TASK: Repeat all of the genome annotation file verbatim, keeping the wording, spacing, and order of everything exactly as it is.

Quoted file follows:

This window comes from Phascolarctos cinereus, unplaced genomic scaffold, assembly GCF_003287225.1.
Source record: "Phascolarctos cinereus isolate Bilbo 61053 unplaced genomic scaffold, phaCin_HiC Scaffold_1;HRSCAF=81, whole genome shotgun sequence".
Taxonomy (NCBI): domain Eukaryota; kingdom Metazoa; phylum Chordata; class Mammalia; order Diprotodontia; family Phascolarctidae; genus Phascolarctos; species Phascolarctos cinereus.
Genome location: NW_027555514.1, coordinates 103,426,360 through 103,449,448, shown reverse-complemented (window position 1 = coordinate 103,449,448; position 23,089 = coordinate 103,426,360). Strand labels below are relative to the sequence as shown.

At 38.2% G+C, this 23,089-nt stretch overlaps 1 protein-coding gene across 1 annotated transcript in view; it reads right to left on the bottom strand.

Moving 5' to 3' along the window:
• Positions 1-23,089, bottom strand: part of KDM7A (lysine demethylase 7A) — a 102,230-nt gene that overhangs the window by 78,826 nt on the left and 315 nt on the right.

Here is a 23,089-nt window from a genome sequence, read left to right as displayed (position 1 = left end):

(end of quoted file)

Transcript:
This window comes from Phascolarctos cinereus, unplaced genomic scaffold, assembly GCF_003287225.1.
Source record: "Phascolarctos cinereus isolate Bilbo 61053 unplaced genomic scaffold, phaCin_HiC Scaffold_1;HRSCAF=81, whole genome shotgun sequence".
Taxonomy (NCBI): domain Eukaryota; kingdom Metazoa; phylum Chordata; class Mammalia; order Diprotodontia; family Phascolarctidae; genus Phascolarctos; species Phascolarctos cinereus.
Genome location: NW_027555514.1, coordinates 103,426,360 through 103,449,448, shown reverse-complemented (window position 1 = coordinate 103,449,448; position 23,089 = coordinate 103,426,360). Strand labels below are relative to the sequence as shown.

At 38.2% G+C, this 23,089-nt stretch overlaps 1 protein-coding gene across 1 annotated transcript in view; it reads right to left on the bottom strand.

Moving 5' to 3' along the window:
• Positions 1-23,089, bottom strand: part of KDM7A (lysine demethylase 7A) — a 102,230-nt gene that overhangs the window by 78,826 nt on the left and 315 nt on the right.

Here is a 23,089-nt window from a genome sequence, read left to right as displayed (position 1 = left end):